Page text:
Dad died 10 years ago and Mum started serious drinking to forget. She can drink a bottle whiskey in a night and will have a drink at any hour of the day or night. She knows she drinks too much and often comments (usually after a fall) that she must stop, but she is an alcoholic and can't stop. She has very painful ostio-arthritis and says she uses alcohol to deaden the pain and to help her sleep.
She is an adult with all her marbles in place and I am struggling with caring for her and not controlling her life.

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Seriously, what's your estimate of how much she's drinking? Are you the only source? How much are you buying for her, and what?

My mother thinks I'm anti-booze: actually I'm not, I weaned her off treble brandies at night because they were screwing up her sleep patterns, that's all. But if she'd been drinking that hard, for that long, I don't think I'd try to tackle this on my own. First port of call - discuss this with your mother's doctor, if you're able to, or with your own if not. The point being that you COULD just stop buying it for her but you might create more, and worse, problems than you solve. Tread carefully.

What pain relief does she have for her osteoarthritis, besides the alcohol? - which, by the way, will not be doing her joints or her bone density any favours.

Also, I don't mean to split hairs, but there is a difference between alcoholism and - what would you call it - a late-acquired habit. How certain are you of the alcoholism diagnosis? Did she drink a lot before she was bereaved?

As I say, if it were me I'd put all the issues in front of a doctor, make sure s/he was paying attention, listen to his/her advice, and take it from there.

I really hope you get somewhere. A dear neighbour of mine - a sweet woman - came to a sad end in circumstances very similar-sounding to your mother's, and I would hate it to happen to anyone else. Please update.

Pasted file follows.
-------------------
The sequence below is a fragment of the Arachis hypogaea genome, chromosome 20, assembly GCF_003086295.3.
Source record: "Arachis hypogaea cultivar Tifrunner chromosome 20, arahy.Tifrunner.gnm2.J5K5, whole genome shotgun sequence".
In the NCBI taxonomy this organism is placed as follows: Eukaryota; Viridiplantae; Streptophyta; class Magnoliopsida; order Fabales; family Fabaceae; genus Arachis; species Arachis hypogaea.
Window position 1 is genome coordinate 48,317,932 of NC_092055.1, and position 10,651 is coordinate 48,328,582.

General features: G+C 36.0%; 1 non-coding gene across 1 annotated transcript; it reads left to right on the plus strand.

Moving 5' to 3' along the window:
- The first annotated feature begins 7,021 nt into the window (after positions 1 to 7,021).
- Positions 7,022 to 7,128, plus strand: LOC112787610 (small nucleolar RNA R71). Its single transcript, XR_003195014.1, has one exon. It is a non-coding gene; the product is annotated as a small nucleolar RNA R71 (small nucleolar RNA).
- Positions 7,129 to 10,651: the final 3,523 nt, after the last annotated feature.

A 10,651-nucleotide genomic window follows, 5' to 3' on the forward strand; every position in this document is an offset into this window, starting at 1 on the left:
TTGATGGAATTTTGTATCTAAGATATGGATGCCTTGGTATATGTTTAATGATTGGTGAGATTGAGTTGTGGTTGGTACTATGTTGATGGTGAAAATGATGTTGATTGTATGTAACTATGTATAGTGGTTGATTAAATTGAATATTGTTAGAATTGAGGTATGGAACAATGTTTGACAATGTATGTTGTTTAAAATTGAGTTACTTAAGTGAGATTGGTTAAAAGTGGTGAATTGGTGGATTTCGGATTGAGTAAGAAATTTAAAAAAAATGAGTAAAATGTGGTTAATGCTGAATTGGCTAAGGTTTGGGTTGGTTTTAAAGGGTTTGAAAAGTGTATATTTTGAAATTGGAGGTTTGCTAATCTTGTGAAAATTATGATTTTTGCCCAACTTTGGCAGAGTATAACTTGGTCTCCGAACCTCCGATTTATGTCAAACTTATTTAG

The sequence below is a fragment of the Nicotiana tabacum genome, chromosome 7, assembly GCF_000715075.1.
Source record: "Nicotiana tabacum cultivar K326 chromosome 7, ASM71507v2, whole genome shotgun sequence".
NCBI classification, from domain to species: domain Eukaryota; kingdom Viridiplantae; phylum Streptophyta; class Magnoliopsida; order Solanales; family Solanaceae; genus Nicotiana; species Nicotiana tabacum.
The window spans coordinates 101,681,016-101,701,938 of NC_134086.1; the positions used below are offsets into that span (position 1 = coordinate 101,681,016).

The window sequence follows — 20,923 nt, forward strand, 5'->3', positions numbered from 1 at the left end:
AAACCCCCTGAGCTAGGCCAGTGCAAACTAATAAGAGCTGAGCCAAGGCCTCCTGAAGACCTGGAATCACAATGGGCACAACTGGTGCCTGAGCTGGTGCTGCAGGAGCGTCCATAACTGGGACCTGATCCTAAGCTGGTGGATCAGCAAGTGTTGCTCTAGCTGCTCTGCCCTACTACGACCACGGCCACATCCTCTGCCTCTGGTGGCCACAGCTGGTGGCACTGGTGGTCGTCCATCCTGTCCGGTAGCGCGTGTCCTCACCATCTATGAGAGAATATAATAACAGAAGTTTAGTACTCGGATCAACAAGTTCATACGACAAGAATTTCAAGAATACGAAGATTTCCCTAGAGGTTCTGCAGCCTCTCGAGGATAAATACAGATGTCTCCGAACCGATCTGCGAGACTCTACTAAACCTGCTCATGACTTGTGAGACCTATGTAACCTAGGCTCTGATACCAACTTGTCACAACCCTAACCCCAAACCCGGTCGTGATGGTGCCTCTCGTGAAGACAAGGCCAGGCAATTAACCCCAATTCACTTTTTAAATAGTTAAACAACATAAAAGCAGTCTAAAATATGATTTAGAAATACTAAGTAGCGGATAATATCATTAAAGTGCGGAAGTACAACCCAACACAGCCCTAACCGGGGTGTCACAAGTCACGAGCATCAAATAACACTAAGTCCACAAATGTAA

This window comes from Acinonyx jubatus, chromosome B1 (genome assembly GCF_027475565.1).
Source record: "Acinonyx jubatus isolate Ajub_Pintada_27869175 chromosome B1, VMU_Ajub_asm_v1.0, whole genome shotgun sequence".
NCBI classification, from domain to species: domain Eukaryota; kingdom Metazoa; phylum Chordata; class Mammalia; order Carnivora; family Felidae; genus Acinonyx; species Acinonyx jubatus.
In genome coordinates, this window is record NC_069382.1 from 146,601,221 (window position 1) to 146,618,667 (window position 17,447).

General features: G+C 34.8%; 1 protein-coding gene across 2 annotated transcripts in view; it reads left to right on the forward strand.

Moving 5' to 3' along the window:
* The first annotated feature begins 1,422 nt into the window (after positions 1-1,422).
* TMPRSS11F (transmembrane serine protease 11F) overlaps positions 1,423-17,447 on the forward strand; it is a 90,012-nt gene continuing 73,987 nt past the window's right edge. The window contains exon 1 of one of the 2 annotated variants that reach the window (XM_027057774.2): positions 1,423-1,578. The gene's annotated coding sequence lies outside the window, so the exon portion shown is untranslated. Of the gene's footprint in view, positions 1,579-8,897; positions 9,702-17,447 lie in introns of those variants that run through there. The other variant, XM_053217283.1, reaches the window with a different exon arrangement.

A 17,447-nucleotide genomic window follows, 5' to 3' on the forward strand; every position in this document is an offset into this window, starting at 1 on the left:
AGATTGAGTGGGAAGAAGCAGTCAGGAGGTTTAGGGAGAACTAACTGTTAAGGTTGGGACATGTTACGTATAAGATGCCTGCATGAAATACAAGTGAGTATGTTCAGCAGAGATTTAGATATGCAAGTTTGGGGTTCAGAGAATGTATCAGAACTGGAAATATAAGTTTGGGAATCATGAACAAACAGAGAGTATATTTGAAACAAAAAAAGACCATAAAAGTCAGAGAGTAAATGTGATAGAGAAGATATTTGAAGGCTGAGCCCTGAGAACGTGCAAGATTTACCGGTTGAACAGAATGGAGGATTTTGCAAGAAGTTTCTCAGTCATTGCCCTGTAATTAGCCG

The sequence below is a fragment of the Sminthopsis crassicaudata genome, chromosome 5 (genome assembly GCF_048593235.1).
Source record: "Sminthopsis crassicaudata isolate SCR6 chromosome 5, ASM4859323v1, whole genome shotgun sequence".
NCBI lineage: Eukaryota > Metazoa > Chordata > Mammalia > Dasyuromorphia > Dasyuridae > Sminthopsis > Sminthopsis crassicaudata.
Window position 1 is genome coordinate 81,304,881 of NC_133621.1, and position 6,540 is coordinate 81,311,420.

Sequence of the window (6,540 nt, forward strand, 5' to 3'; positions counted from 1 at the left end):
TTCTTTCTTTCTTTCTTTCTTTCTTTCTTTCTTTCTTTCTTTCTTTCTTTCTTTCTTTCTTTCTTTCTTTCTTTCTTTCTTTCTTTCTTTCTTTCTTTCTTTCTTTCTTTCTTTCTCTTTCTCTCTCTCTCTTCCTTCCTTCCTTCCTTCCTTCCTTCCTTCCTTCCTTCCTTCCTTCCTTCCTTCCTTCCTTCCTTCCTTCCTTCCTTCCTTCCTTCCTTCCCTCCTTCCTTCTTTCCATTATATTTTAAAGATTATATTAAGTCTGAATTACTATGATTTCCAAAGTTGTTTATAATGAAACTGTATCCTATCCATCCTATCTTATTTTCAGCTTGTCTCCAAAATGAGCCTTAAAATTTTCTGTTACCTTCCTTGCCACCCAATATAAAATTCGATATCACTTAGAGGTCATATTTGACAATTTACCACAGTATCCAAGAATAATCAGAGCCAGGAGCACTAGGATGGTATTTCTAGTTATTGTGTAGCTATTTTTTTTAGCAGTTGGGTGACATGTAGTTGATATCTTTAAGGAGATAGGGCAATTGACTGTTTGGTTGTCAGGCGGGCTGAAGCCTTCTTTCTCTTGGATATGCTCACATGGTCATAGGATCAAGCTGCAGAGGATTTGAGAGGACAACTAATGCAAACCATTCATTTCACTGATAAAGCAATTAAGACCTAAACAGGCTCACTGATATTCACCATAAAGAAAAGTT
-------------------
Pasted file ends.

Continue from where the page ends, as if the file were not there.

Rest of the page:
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you know the answer is NO but don't just stop because that can have serious even deadly medical consequences. Discuss with her and her Dr what programs including AA are available and support her through this. The O/A pain is a separate issue and she needs sufficient medication to help that and to explore other options. Many people do use alcohol to control pain and everybody has the right to proper pain management. Sounds as though she may co operate.
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I think you know that the answer is no. You should not be enabling her, even if you do feel sorry for her.

I ask also what the living arrangement is, as that could make a difference in her loneliness.

Assuming you're in close proximity to her, I would (a) try to get her to attend AA meetings (b) try to engage her in activities she used to do before her husband died (c) try to get her involved in more social activities so she doesn't feel so lonely (d) take her to lunch, for walks, to a museum...places that will help soothe and calm her.

Redirect her attention so she doesn't feel so isolated and turn to alcohol for comfort.

And try to get her to eat celery. It contains COX-2 inhibitors and may help mute some of the osteoarthritis pain. I eat a whole head of celery daily and feel the discomfort in my joints if I don't.
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You don't mention in your profile how hold your mother is, whether you are living together, whose house she lives in, and if she has other impairments besides ostio-arthritis. I think if you can provide these details that will help other posters be more specific.
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Can she buy her own liquor? Involving you adds to your stress. I do appreciate that your role is to care for her but not to control her. But if this is putting her in harm's way ... well, it is a real challenge, isn't it?

Is everything being done for managing her pain medically. No one should have to live in pain day after day, and if there are some things that would lessen the pain without increasing her risk of falling that would (in my opinion) be a better solution. Then she could have a moderate amount of alcohol to enjoy it, not to deaden the pain.

But if she is an alcoholic, do-it-yourself ways to quite or even to significantly reduce the amount may pose risks of their own. Offer to get her help to cut down on her drinking if that is what she wants. If it isn't what she wants, I'm not sure you can force the issue.

My heart goes out to you. I honestly don't know what I would do in your situation.
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